8/9/15

Blue on Blue

Yesterday morning we went to the Beaverton farmer's market. The market is getting more and more colorful as the summer vegetables and fruits come into view. We were in and out pretty quickly since we got a front-row seat in the parking lot. It was just a few quick steps into the market where we had breakfast and then made a mad dash through the throngs to find the veggies we wanted. I'll tell you more about that in just a bit.

Right now, I'm more excited to tell you that the quilting gods were smiling on me yesterday. As I said in an earlier post, I was a little worried about quilting with blue thread on top and white thread in my bobbin. Before starting on the quilt, I stitched a test patch, and the tension was perfect! Well...I could scarcely believe my eyes, and so I ran it around through its paces several times and on a couple of different test strips just to be sure. 

Still not really believing it was going to work, I started quilting the blue border of the To the Rescue quilt, and holy fat quarters! Success! (Polishes fingernails on shirt.)


From there, I switched to a red variegated thread, and that's where I'll stick for the remainder of the quilt. My next job is to quilt a diagonal grid into the parts of the main design that haven't already been quilted. When I first considered how to do this, I was going to stipple in the larger patches and save the grid for the smaller checkerboard areas. After spending some time looking at a picture of the whole quilt top, 


I decided to extend the grid into all the unquilted areas. The quilt will be more flexible for it, and the design continuity appealed to me. The bottom third of the quilt is finished now, and I'll probably get the rest finished today.


That's not all I did yesterday, however. My planned project for the "Let's Book It" challenge has been on my mind. This "Blushing Aspen" table runner from Frieda Anderson had me running for the hills a few months back when I realized those leaves were inset rather than applique. I could have done them with applique, but instead, I settled on a different project.


Now that I've learned a nifty technique for insetting almost any shape you want, I'm ready to give it another try. This project is from this book:


The book provides a pattern for one leaf in one size. If you look at the table runner in the picture, you can see that the leaves are many different sizes and shapes. To do that design, you need to first create a template from the tiny one in the book by enlarging it 500%. The right side of the image below shows the template as it appeared in the book.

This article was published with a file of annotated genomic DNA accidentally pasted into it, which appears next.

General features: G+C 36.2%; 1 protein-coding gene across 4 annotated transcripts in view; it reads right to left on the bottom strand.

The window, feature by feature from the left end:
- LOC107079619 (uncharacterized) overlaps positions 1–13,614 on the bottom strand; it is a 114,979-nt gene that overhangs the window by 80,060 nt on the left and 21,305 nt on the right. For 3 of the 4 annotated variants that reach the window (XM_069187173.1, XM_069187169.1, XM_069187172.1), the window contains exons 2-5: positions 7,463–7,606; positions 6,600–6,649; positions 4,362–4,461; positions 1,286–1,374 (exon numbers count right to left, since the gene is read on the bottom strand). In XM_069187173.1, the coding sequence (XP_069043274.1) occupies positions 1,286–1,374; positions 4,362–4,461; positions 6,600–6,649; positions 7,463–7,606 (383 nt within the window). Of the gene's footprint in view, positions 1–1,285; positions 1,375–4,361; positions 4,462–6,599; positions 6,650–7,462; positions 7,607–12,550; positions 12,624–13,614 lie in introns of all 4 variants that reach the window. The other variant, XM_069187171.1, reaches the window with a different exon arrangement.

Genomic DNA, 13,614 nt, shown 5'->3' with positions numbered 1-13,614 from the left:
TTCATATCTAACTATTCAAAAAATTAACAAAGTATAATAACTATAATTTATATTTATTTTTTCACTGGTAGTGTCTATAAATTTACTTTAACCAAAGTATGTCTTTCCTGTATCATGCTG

The FedEx (formerly Kinko's) employee was kind enough to help me enlarge it. It was rolled up in a tube, and so I have it weighted down in my sewing room to relax it flat again.


By doing this, I have templates for all the different leaf shapes and sizes.

It seemed like a good time to audition some fabrics. The orange and aquamarine are "for sures". The background was a little harder. I spent some time on the internet looking at gradients and ombres, but couldn't really find anything I liked any better than the fabrics currently in my stash. First I tried this one:


And then realized I didn't have enough. So then I tried this one:


I actually kind of like that one better. I can use the first one on the quilt back.

These fabrics were companions in another quilt...the Vintage Miniature Sewing Machines. This quilt was a BOM kit that included fabrics. I didn't like the fabrics she chose and ended up using only the fabric for the background of the stitcheries. Even at that, I used the wrong side of the fabric. For the rest, I selected my own.


In the image below, you can see the block borders where I used the two in question. The pinkish silk came with the kit.


So, there's lots on the sewing agenda right now. But first...salsa! I have five pounds of tomatillos for making salsa verde (a new recipe this time around), and five pounds of romas for making tomato chutney. I made that for the first time last summer, and we've eaten every last bit of it. Time to make some more.


I hadn't planned on getting tomatoes at the farmer's market, but the romas were so pretty, I couldn't resist. Five pounds of tomatoes will take you to paradise. The three tomatoes in the lower right are from our own plants, but they're not quite ready to use. Nevertheless, our own tomatoes are starting to turn red with gusto now, and it won't be long before I'll be putting them into some canning delight.

8 comments from clever and witty friends:

Lyndsey said...

Mmmmm salsa tasty. The to the rescue quilt is also very tasty looking. I love your quilting decisions on this quilt.. The leaf pattern look fun as well.

Vroomans' Quilts said...

Salsa sounds delish. Wonderful work on the Rescue quilt.

Dana Gaffney said...

I like the second fabric better too, good choice. I need to get to the farmer's market before all of the summer good stuff is gone.

Kate said...

You are moving right along with the quilting. Looking forward to seeing your new project some about.

Quilting Babcia said...

Oh yeah, that second fabric is perfect for your runner. Salsa verde, yum! Hoping our tomatillos will eventually ripen. If not, we should have plenty of green tomatoes for the salsa.

gayle said...

There's something about ripe red tomatoes that is impossible to walk by...
I love watching your projects unfold!

Brown Family said...

I like the second fabric, too! My tomatoes are all gone. It has been over 100 for a week and it is just to hot for them!

quiltzyx said...

Congrats on the lack of tension issues! Woohoo!! I really like the rolling circles you put into the borders.
MmmMMmMmMmm salsa verde! My favorite! The tomatoes are pretty, I will say that much about them. ;)